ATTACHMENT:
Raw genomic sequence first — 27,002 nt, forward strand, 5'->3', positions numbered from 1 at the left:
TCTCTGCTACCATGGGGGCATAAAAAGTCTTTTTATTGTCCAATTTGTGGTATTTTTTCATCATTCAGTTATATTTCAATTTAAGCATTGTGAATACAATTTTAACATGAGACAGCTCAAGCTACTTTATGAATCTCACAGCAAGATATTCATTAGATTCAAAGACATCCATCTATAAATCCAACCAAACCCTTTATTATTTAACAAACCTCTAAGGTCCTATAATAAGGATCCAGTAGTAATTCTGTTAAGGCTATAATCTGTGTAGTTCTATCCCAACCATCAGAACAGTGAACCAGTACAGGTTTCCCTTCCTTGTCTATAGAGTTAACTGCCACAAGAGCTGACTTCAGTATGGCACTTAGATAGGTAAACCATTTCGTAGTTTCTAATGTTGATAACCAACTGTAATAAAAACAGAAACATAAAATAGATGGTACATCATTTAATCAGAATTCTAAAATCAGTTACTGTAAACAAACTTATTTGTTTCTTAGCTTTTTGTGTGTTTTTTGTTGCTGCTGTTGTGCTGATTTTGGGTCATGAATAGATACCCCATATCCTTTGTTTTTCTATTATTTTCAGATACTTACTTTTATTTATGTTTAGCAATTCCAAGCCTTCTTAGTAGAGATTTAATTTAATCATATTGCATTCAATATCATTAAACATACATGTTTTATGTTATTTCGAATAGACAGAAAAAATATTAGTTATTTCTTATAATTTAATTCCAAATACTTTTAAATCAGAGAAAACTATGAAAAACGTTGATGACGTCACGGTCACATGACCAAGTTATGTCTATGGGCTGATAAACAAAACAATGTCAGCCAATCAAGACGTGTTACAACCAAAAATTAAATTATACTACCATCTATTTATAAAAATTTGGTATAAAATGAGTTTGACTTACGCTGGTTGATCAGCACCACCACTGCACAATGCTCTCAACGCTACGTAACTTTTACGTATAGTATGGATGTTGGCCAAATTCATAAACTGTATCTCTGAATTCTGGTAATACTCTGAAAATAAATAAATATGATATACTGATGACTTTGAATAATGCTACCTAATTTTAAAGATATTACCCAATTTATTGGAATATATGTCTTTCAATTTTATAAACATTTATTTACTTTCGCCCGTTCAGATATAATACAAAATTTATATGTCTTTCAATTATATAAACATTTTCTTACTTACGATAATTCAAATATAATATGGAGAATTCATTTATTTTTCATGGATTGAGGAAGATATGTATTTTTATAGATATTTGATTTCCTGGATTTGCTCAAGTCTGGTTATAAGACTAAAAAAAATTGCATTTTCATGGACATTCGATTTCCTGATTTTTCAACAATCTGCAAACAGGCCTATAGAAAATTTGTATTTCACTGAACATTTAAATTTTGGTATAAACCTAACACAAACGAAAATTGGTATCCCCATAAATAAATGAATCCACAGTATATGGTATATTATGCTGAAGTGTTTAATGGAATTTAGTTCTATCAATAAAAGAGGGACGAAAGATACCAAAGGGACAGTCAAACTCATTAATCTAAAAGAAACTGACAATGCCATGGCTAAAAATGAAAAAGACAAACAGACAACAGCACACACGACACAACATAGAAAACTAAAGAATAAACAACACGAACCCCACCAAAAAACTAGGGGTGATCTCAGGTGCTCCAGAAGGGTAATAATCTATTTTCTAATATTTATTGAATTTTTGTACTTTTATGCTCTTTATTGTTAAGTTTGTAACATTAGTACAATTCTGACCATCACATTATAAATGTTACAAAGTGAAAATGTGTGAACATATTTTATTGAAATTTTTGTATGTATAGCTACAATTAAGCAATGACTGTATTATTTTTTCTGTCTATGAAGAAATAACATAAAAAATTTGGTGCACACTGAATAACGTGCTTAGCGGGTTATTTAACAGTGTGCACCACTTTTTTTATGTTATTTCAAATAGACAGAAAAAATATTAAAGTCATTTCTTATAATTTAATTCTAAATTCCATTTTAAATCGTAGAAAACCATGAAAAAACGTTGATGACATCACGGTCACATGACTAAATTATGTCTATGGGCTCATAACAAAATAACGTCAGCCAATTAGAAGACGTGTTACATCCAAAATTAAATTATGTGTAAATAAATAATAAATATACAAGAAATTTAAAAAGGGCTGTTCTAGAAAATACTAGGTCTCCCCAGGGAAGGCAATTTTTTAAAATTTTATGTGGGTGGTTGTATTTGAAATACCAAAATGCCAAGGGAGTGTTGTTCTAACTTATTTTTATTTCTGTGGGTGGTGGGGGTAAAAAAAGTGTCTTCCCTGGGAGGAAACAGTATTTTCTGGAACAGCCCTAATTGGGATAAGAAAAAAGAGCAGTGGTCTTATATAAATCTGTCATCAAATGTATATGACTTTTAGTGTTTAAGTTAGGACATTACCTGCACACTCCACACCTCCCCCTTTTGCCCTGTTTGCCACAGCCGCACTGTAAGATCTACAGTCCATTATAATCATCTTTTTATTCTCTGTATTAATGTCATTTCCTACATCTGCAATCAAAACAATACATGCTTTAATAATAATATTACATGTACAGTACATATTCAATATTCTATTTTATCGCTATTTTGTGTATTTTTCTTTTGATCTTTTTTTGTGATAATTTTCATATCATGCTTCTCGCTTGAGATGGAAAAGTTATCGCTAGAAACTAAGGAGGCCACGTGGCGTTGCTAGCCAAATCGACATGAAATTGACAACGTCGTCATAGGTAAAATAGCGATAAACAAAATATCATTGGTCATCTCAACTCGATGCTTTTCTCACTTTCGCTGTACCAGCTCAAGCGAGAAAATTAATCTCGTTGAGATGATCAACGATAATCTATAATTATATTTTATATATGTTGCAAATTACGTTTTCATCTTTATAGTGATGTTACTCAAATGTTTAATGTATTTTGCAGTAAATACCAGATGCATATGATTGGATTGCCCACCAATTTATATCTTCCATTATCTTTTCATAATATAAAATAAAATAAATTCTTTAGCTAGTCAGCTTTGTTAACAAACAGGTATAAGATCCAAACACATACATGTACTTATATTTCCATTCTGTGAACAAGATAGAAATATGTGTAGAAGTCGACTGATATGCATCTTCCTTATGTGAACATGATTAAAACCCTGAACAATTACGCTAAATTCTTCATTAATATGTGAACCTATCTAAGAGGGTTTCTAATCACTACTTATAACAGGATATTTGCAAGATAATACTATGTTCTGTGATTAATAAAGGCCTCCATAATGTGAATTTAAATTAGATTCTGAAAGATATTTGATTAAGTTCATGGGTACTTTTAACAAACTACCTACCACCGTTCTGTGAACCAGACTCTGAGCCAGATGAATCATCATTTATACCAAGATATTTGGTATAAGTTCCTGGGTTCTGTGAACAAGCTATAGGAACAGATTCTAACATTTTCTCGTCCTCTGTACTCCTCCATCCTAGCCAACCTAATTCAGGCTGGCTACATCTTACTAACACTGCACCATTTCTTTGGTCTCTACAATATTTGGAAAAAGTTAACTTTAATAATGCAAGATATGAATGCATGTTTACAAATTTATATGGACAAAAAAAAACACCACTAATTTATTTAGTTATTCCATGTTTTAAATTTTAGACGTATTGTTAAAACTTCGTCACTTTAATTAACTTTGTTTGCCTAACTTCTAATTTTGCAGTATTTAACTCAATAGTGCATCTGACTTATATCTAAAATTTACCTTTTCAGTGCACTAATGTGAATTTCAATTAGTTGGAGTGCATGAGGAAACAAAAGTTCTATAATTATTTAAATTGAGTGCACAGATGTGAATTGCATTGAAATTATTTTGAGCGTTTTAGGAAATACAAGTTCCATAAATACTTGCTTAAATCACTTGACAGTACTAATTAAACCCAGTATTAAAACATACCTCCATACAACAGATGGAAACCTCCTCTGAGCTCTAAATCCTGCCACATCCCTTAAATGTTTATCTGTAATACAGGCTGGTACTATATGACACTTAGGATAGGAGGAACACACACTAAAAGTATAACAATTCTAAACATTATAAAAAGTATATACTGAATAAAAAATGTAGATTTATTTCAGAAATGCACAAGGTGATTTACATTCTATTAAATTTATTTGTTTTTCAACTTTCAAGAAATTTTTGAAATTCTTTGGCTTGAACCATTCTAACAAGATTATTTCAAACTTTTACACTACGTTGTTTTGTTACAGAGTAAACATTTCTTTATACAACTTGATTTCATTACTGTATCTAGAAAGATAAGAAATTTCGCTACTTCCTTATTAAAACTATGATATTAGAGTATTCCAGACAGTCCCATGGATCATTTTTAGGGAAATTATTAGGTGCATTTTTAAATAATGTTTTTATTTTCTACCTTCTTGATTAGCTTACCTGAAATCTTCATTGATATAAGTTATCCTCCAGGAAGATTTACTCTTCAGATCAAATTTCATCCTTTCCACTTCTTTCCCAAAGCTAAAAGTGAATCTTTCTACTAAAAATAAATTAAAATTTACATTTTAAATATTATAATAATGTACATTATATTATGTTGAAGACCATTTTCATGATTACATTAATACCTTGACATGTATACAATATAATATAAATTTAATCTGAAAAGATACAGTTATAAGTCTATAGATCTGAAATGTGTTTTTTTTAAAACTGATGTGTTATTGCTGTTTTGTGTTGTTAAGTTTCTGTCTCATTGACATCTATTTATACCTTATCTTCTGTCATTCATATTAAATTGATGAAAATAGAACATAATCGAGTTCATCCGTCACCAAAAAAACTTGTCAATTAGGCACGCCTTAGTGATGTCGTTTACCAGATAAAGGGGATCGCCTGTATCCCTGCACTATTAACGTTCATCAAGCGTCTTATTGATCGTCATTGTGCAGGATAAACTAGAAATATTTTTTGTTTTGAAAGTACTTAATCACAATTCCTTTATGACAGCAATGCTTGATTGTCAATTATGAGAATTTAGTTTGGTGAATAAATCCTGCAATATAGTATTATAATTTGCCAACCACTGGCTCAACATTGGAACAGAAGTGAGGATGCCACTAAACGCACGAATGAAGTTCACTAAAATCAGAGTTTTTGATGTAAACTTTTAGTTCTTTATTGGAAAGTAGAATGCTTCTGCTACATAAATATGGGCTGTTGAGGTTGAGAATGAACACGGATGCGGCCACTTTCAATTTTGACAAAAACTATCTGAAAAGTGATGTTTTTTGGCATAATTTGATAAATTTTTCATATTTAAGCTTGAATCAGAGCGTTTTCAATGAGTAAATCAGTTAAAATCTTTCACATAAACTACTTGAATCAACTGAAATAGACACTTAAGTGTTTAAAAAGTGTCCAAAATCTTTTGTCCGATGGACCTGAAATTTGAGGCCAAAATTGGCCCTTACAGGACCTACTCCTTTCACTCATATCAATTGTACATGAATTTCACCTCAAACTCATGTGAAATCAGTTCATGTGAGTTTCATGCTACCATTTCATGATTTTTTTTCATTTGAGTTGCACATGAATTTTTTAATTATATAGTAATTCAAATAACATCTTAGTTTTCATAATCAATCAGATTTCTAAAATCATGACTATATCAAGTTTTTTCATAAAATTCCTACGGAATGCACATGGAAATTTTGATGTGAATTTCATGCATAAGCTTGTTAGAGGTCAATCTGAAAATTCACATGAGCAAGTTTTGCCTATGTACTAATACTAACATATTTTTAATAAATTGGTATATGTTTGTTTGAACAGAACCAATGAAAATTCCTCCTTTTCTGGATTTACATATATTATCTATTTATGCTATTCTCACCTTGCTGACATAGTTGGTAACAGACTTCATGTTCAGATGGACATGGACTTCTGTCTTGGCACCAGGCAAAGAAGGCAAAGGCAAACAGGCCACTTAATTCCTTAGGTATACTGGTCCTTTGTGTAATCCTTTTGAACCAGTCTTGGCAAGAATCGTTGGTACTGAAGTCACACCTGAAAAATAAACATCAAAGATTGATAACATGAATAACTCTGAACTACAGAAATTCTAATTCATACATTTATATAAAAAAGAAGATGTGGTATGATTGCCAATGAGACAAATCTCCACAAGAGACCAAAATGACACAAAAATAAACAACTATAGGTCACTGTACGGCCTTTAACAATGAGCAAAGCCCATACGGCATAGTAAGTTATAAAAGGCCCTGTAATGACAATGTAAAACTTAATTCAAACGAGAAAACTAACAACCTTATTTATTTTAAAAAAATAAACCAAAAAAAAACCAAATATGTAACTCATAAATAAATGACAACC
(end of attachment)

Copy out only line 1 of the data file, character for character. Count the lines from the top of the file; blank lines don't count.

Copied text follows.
Raw genomic sequence first — 27,002 nt, forward strand, 5'->3', positions numbered from 1 at the left: